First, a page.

Rich Langdale: entrepreneur, venture capitalist, mentor
The story of Columbus-based NCT Ventures
capital investment firm is the stuff of which Fortune 500 myths are made. In 1986, an Ohio State University student named Rich Langdale sold his car for $5,000. He used that money to fund his first business, Digital Storage, a wholesale computer supply company.
The company grew and diversified into international markets through a series of partnerships, joint ventures and wholly owned subsidiaries. Langdale and his partners formed NCT Ventures in the mid-'90s as a way to re-invest the profits from those companies.
Today, the businessman who founded a total of eight companies and was a four-time finalist for Inc. Magazine Entrepreneur of the Year continues to keep a hand in many of the companies formed under the NCT umbrella.
But he's not only putting his money where his passions lie, he's putting his talents there too.
Langdale helped develop the Center for Entrepreneurship
at the Ohio State University Fisher College of Business, and helped develop the entrepreneurship curriculum -- in addition to teaching undergraduate, MBA and executive MBA courses on entrepreneurship.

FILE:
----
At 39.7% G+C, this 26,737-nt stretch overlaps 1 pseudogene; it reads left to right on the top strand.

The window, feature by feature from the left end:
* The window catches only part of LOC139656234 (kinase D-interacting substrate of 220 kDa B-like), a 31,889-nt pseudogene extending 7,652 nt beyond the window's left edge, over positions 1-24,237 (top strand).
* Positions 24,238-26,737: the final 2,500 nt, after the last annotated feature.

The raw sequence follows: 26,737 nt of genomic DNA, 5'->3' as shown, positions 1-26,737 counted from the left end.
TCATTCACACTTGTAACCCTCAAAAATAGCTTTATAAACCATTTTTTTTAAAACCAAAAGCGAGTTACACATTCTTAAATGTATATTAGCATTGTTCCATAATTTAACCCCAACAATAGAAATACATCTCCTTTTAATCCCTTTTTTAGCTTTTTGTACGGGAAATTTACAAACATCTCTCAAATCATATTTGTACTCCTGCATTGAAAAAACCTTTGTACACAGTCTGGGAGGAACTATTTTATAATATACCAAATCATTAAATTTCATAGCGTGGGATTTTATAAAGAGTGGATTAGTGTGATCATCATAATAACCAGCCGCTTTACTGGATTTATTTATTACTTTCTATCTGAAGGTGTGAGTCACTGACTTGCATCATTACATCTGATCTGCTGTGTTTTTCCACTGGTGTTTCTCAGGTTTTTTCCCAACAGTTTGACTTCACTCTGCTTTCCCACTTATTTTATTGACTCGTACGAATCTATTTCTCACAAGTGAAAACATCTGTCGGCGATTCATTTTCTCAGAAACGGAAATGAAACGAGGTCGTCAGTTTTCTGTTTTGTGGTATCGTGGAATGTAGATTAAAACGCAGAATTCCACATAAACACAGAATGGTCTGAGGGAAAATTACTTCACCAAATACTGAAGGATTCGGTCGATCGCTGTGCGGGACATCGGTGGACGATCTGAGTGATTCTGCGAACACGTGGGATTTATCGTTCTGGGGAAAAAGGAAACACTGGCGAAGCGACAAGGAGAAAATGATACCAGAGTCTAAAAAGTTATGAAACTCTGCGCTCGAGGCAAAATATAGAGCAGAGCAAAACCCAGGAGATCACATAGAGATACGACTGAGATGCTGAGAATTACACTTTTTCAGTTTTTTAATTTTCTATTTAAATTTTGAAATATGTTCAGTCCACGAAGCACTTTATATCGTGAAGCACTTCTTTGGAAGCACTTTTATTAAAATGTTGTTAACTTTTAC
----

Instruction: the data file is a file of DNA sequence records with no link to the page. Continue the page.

Why? His reasons may be explained by the factors he attributes to his initial successes as a businessman.
"I was totally ignorant as to what it would take to be successful and I had no money. Those were my two most valuable attributes. We call it 'dumb and no money' around here," Langdale explains. "'Dumb' requires that you ask, 'What does this market need that it doesn't have?' 'No money' means getting your funding by the best means available."
While selling your car is still an option, NCT Ventures is providing other alternatives. The firm puts seed money into Ohio start-ups struggling with the dumb-and-no-money affliction. NCT focuses on marketing, logistics and what the company terms "disruptive business models (companies using technology to make a marketplace more efficient)."